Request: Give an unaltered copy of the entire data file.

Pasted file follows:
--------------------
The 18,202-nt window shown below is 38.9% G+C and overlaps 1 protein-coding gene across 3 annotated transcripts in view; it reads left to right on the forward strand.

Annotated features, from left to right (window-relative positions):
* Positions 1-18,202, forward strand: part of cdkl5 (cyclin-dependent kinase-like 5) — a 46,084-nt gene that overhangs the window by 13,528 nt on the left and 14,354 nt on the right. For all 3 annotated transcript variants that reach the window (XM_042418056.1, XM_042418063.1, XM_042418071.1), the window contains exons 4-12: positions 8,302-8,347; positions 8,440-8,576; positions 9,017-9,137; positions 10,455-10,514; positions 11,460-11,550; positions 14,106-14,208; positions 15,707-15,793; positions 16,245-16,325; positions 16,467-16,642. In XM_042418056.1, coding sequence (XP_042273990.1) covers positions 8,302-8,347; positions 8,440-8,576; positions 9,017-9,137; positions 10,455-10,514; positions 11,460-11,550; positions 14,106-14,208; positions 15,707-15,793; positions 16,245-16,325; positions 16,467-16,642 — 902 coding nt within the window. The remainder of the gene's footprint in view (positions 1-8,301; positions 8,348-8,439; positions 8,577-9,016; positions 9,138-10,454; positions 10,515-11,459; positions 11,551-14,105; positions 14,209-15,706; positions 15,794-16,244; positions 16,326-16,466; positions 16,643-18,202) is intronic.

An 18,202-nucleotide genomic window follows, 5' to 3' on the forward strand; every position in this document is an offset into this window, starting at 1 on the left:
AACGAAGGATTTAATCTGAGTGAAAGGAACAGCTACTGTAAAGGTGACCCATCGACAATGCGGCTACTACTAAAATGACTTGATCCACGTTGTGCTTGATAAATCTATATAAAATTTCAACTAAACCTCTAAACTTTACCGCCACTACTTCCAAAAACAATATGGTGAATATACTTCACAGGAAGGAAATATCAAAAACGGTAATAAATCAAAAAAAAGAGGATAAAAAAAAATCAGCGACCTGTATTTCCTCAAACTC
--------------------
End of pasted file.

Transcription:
The 18,202-nt window shown below is 38.9% G+C and overlaps 1 protein-coding gene across 3 annotated transcripts in view; it reads left to right on the forward strand.

Annotated features, from left to right (window-relative positions):
* Positions 1-18,202, forward strand: part of cdkl5 (cyclin-dependent kinase-like 5) — a 46,084-nt gene that overhangs the window by 13,528 nt on the left and 14,354 nt on the right. For all 3 annotated transcript variants that reach the window (XM_042418056.1, XM_042418063.1, XM_042418071.1), the window contains exons 4-12: positions 8,302-8,347; positions 8,440-8,576; positions 9,017-9,137; positions 10,455-10,514; positions 11,460-11,550; positions 14,106-14,208; positions 15,707-15,793; positions 16,245-16,325; positions 16,467-16,642. In XM_042418056.1, coding sequence (XP_042273990.1) covers positions 8,302-8,347; positions 8,440-8,576; positions 9,017-9,137; positions 10,455-10,514; positions 11,460-11,550; positions 14,106-14,208; positions 15,707-15,793; positions 16,245-16,325; positions 16,467-16,642 — 902 coding nt within the window. The remainder of the gene's footprint in view (positions 1-8,301; positions 8,348-8,439; positions 8,577-9,016; positions 9,138-10,454; positions 10,515-11,459; positions 11,551-14,105; positions 14,209-15,706; positions 15,794-16,244; positions 16,326-16,466; positions 16,643-18,202) is intronic.

An 18,202-nucleotide genomic window follows, 5' to 3' on the forward strand; every position in this document is an offset into this window, starting at 1 on the left:
AACGAAGGATTTAATCTGAGTGAAAGGAACAGCTACTGTAAAGGTGACCCATCGACAATGCGGCTACTACTAAAATGACTTGATCCACGTTGTGCTTGATAAATCTATATAAAATTTCAACTAAACCTCTAAACTTTACCGCCACTACTTCCAAAAACAATATGGTGAATATACTTCACAGGAAGGAAATATCAAAAACGGTAATAAATCAAAAAAAAGAGGATAAAAAAAAATCAGCGACCTGTATTTCCTCAAACTC